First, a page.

post #91 of 150
Surely this would mean that Apple could be in the firing line as well. Safari, and what about iLife? If MS got done for bundling in Media Player, surely Apple would be "stifling the market" for photo editors, movie editors etc etc...
post #92 of 150
Quote:
Originally Posted by sgntscrawn View Post

Surely this would mean that Apple could be in the firing line as well. Safari, and what about iLife? If MS got done for bundling in Media Player, surely Apple would be "stifling the market" for photo editors, movie editors etc etc...

No, because Apple doesn't have a monopoly in operating systems. There's no monopoly power to abuse.
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post #93 of 150
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Originally Posted by k2director View Post

God, I hate big government.

Good, go live in Somalia. There's hardly any government there. It's a libertarian paradise.
post #94 of 150
If you steal a car and you get convicted of car theft, then you need to return the car because it's the fruit of criminal activity.

Microsoft committed the crime of antitrust abuse and established a browser monopoly. Then they were convicted of the crime. Yet, thanks to Bush (who was very $trongly supported by Bill Gates and Microsoft) Microsoft was not forced to shed the browser monopoly which was the fruit of their criminal activity.

Even forgetting antitrust, just for their support of Bush in 2000, and the ensuing catastrophe that that imbecile brought upon the nation and the world, Microsoft deserves to be punished.
post #95 of 150
Quote:
Originally Posted by tundraboy View Post

Good, go live in Somalia. There's hardly any government there. It's a libertarian paradise.

Without government, there are 2 ways a society can go:

a) If the society is not friendly to the ideas of liberty and private property, then you will have anarchy, followed by a violent struggle of warlords who will eventually re-establish a new government.

b) If the people support the philosophy of freedom, capitalism and non-violence, then you can end up with a purely capitalist free market. It's all about the private property. Somalia is not the sort of enlightened society that we would expect to go capitalist.

Ironically, it turns out that Somalia's previous government was so bad that the current mix of anarchy and warlords is better than what they had before. Life expectancies have shot up over the past 15 years, and they now have one of the best telecommunications industries in Africa. But it isn't really free by any means: libertarians would probably want to move to Hong Kong or New Hampshire.
post #96 of 150
Quote:
Originally Posted by use-reason View Post

b) If the people support the philosophy of freedom, capitalism and non-violence, then you can end up with a purely capitalist free market. It's all about the private property. Somalia is not the sort of enlightened society that we would expect to go capitalist.

And you think America or Europe are? Or pretty much anywhere, for that matter. How many violent individuals do you need before your theoretical capitalist utopia descends into anarchy?
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post #97 of 150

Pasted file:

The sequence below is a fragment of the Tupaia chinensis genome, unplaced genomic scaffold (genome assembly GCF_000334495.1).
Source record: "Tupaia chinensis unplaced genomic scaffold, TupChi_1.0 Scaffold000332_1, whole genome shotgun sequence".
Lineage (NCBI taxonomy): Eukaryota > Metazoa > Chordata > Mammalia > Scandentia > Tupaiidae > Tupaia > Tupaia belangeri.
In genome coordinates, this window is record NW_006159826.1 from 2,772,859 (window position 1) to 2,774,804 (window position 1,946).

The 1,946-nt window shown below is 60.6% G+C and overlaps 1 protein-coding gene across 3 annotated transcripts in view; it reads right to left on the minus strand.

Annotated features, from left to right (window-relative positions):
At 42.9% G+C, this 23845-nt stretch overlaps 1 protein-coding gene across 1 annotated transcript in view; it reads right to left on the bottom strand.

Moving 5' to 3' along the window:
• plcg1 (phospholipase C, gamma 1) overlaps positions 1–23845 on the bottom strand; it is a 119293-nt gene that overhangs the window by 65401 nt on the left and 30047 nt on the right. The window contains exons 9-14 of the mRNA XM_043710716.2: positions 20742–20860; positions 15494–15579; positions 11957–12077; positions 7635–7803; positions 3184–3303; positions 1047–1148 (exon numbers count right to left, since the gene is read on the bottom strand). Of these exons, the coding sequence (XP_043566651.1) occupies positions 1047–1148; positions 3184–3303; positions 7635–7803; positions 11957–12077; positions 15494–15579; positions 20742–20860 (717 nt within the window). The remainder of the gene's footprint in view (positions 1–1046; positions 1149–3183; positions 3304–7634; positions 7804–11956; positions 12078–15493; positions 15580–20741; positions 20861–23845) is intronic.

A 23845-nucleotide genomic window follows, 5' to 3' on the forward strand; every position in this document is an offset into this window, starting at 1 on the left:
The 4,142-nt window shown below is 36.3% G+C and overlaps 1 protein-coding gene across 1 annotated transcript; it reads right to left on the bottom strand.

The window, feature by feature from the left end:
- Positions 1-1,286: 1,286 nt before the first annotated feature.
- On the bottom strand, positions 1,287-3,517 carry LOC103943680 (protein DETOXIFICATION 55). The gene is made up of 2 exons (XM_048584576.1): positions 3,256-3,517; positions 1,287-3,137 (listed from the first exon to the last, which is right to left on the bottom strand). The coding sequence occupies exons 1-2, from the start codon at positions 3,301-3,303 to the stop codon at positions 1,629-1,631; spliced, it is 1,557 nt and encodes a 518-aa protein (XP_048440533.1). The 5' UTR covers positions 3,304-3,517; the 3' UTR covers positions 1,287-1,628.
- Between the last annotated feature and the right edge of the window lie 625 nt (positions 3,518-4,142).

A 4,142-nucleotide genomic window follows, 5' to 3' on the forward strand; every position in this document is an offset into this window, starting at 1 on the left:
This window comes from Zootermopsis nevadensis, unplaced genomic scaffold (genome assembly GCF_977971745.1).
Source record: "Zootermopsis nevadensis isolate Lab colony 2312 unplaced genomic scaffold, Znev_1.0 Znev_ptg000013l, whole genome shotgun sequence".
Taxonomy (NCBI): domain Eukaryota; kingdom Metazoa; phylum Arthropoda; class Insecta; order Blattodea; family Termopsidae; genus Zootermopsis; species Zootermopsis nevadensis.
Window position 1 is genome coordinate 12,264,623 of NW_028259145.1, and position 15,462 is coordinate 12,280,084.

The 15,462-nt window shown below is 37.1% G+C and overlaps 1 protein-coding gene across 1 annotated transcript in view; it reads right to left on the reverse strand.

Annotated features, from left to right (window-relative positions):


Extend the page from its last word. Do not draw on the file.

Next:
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Originally Posted by dasein View Post

I think the EU is grandstanding again.

So much for all that Obama love!

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Ten years ago, we had Steve Jobs, Bob Hope and Johnny Cash.  Today we have no Jobs, no Hope and no Cash.

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post #98 of 150
Quote:
Originally Posted by tundraboy View Post

If you steal a car and you get convicted of car theft, then you need to return the car because it's the fruit of criminal activity.

Microsoft committed the crime of antitrust abuse and established a browser monopoly. Then they were convicted of the crime. Yet, thanks to Bush (who was very $trongly supported by Bill Gates and Microsoft) Microsoft was not forced to shed the browser monopoly which was the fruit of their criminal activity.

Even forgetting antitrust, just for their support of Bush in 2000, and the ensuing catastrophe that that imbecile brought upon the nation and the world, Microsoft deserves to be punished.

So do you believe that the majority of Americans that voted for President Bush should be punished as well? I mean, that would only be fair, right?

On topic: As long as Microsoft isn't making it hard for users to download other browsers, I see no reason why they should be punished for including Internet Explorer with Windows. If the European Union, as well as some judges in the US, continue to push for 'consumer rights' in the way that they have, there aren't going to be any companies willing to develop new products and services because they are at risk of being shut down by the EU, or have very little profit incentive.
post #99 of 150
Quote:
Originally Posted by UltimateKylie View Post

Bullshit. When IE 6.0 came out those web standards did not exist. Opera's officers which created the ACID 2.0 and 3.0 tests were the ones that pushed for various CSS standards. In fact when Acid 2.0 was released they challenged Microsoft to pass it when hypocritically the Opera browser hadn't passed yet. IE 8 does pass 2 and is better on 3 (its still in Beta).

In addition Microsoft can't force users to quit using IE6. Released in 2001 mind you.

All other browsers such as Safari, Opera, Firefox, and Chrome are way new browsers.

While I do dislike certain CSS and PNG issues with IE6, if I want to cater to people using software from 2001 (when there is a free upgrade to Firefox or IE7 that doesn't have png issues) I need to develop that way. If your too lazy then your not a real web designer. The browsers will never be 100% alike as standards evolve and you should choose another job.